“Remember the pizza!” I yelled to Lituya. “Do the pizza if you need to slow down!” She slid down the road another few feet, then spread her legs out until the string between her ski tips caught–pulling her skis into a nice snowplow position. She drifted into the berm and stood there, screeching for me to lift her back into the middle of the road.
“Pizza” is a snowplow, and “French Fries” the parallel position. I picked up the terminology from my friend–our local volunteer ski instructor. He was a little farther up the road, slowly towing a group of four year olds across a flatter spot with a loop of rope off the back of the truck.
“Turn before you hit your sister!” I yelled to Katmai. “Pizza” and “French Fries” is the entire extent of my personal ski-instruction knowledge, so I wasn’t sure quite how to tell him to turn. But he figured it out in any case. A little later in the afternoon I was completely surprised to see him carving big S turns all the way down the road by our house–a skill he must have just plucked from the air. Then he turned into the berm, shot over the lip of it, and landed upside down with dangling skis. I ran over to pick him up, before running down the road to catch another little skier.
In some things I’m an expert. Packrafting in the ocean. Multi-month wilderness expeditions.
So when I lead local kids on hikes, I feel more than qualified, brimming with general and local knowledge, passing on a passion I’ve had for decades. At kid ski day, I am passing on passionate ignorance. I lift kids into the truck, click clunky little boots into bindings, pass out poles, lift up fallen children, and cheer on the small crowd of preschoolers as they zip down a snowy road.
It’s amazing to see them learn.
We live in a steep and mountainous place that is usually snowy for around half the year. I’ve always snowshoed it. I’ve tromped around through the bushes and forests, built snowmen and forts with the kids. But more and more, I’m coming to believe that learning to ski is the best way to enjoy the winter.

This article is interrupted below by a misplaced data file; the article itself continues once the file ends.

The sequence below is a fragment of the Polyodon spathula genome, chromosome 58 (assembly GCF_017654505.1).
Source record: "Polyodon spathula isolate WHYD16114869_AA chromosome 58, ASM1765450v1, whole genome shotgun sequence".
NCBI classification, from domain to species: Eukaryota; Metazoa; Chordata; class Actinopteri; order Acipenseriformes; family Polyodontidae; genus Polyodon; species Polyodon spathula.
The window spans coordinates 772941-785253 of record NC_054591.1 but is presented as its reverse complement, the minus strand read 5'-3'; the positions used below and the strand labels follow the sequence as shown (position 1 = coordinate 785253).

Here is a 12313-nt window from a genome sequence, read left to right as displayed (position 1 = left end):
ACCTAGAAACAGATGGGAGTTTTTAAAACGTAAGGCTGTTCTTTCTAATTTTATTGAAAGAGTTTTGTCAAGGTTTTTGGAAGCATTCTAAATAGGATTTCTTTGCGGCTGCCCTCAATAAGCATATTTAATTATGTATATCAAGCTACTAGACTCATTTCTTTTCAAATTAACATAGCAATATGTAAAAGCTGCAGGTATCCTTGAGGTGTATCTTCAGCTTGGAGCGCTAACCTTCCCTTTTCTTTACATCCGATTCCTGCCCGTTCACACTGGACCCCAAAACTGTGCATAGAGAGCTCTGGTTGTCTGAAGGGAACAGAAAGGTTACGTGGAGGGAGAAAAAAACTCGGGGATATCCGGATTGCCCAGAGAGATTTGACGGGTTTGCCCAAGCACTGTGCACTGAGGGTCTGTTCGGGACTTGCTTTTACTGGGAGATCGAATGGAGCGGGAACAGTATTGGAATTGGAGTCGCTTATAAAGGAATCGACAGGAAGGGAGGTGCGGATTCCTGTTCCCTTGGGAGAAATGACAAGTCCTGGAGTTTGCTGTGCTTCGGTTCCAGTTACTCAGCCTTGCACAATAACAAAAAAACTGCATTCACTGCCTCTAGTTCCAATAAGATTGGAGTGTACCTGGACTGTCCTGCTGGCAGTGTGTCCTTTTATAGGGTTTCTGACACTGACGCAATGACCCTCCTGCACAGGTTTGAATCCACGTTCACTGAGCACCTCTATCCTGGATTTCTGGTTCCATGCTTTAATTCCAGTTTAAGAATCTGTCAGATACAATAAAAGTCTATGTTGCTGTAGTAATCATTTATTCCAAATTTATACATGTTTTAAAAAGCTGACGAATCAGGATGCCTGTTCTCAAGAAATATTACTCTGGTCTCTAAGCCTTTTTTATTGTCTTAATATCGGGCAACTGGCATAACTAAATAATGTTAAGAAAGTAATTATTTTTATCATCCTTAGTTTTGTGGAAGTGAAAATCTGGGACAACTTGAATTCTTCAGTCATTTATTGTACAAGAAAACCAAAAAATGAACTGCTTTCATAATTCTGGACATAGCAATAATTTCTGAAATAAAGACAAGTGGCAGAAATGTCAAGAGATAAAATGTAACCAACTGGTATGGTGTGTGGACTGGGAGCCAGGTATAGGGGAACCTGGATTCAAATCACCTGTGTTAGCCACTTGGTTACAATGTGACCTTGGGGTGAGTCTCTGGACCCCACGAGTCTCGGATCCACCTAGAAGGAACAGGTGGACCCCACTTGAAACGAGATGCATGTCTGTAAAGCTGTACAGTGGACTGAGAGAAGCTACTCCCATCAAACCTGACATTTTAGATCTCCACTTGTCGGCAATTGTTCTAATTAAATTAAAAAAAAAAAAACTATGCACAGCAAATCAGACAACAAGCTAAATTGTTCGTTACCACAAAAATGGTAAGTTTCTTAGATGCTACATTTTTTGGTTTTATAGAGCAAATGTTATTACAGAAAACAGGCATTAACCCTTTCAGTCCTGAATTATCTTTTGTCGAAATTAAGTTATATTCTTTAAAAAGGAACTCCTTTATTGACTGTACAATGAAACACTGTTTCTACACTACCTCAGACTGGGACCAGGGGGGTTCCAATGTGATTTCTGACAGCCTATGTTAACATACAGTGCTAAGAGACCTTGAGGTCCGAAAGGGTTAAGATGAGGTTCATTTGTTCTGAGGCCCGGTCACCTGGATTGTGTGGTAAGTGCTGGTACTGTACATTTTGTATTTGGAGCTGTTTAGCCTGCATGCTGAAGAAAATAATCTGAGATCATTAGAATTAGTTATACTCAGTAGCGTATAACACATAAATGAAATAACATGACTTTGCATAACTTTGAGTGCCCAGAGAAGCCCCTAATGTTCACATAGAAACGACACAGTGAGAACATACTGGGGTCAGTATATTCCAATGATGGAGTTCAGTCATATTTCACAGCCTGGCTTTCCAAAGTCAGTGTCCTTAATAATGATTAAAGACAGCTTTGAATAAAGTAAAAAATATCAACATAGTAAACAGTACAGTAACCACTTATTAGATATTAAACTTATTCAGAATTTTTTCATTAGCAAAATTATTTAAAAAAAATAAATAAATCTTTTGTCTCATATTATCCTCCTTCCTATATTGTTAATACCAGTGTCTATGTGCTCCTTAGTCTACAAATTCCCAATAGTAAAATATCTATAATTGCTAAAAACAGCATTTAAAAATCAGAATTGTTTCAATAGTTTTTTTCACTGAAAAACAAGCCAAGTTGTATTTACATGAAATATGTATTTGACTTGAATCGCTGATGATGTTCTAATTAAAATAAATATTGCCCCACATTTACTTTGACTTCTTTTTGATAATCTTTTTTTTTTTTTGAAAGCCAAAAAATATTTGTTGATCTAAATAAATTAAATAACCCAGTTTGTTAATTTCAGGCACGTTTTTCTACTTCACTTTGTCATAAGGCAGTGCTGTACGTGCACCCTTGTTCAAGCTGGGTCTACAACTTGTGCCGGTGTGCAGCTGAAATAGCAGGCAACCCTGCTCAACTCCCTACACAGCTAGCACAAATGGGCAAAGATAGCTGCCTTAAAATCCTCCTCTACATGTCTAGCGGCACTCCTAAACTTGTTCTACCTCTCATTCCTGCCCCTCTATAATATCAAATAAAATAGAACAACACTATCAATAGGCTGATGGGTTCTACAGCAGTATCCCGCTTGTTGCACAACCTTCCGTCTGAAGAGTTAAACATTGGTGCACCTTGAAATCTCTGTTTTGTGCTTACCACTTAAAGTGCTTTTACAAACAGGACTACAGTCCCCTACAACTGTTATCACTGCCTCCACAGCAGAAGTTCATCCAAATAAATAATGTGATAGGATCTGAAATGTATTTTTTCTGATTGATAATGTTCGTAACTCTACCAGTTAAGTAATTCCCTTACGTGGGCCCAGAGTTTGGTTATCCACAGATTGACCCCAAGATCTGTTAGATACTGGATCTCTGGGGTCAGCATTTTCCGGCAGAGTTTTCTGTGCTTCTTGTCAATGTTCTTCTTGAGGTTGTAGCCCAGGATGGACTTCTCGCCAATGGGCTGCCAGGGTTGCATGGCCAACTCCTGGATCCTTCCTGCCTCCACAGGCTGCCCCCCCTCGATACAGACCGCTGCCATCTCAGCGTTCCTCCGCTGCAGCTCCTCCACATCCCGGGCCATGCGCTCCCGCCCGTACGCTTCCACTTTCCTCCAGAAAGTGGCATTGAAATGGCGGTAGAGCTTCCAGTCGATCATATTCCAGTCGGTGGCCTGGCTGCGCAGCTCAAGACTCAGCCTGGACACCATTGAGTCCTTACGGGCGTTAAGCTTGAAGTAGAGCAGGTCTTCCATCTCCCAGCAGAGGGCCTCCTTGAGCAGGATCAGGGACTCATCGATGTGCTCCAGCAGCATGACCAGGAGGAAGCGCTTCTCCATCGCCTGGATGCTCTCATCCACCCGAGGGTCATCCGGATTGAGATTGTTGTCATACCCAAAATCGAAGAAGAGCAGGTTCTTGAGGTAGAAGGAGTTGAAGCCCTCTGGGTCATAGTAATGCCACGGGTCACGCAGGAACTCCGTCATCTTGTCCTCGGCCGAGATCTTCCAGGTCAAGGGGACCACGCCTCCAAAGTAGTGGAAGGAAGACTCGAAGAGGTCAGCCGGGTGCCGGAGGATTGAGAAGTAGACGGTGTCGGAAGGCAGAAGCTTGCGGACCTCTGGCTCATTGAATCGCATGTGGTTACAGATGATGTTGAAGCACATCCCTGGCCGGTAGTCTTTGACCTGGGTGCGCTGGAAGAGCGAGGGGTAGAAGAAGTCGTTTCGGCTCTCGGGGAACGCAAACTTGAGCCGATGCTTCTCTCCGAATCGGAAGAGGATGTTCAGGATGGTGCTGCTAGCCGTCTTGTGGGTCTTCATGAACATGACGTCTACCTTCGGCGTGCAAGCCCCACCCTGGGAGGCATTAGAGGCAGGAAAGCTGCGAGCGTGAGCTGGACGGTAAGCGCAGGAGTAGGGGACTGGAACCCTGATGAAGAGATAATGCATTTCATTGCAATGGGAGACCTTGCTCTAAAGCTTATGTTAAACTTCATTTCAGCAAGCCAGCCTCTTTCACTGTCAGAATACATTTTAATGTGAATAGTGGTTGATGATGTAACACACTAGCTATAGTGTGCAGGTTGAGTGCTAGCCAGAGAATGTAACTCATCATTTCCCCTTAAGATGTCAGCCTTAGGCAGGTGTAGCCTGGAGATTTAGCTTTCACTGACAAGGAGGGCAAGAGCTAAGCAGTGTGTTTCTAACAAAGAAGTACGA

On my porch, I have a set of borrowed telemark boots at least two sizes too big. I have borrowed skis, borrowed poles, borrowed skins… Unfortunately, I can’t borrow the skills to go with them.
I cross country skiied as a kid. But this is a world of up and down. So I usually head off for one of the handful of cut swaths that are our only ski runs in this low snow year (the alders never got laid down), and get in over my head. Sometimes I find myself staring down the gullet of something far too steep, side slipping my way down with careful kick turns. Other times, I zip down a trail pounded hard by the snowmachines, skiing into the bushes as my only way to slow down. Or I find myself plowing ahead in soggy melted snow, utterly incapable of turning the skis. And there are times when none of this happens. When even I feel a little bit graceful.
All the times are fun. High in the mountains with friends, or in my backyard alone. With two little kids, I spend so much time helping them learn and discover new things, that I’d forgotten what it was like to be a beginner myself. To be at the stage where you’re running up against the limits of your skills at every turn. And where you can see yourself improving exponentially at every one of them.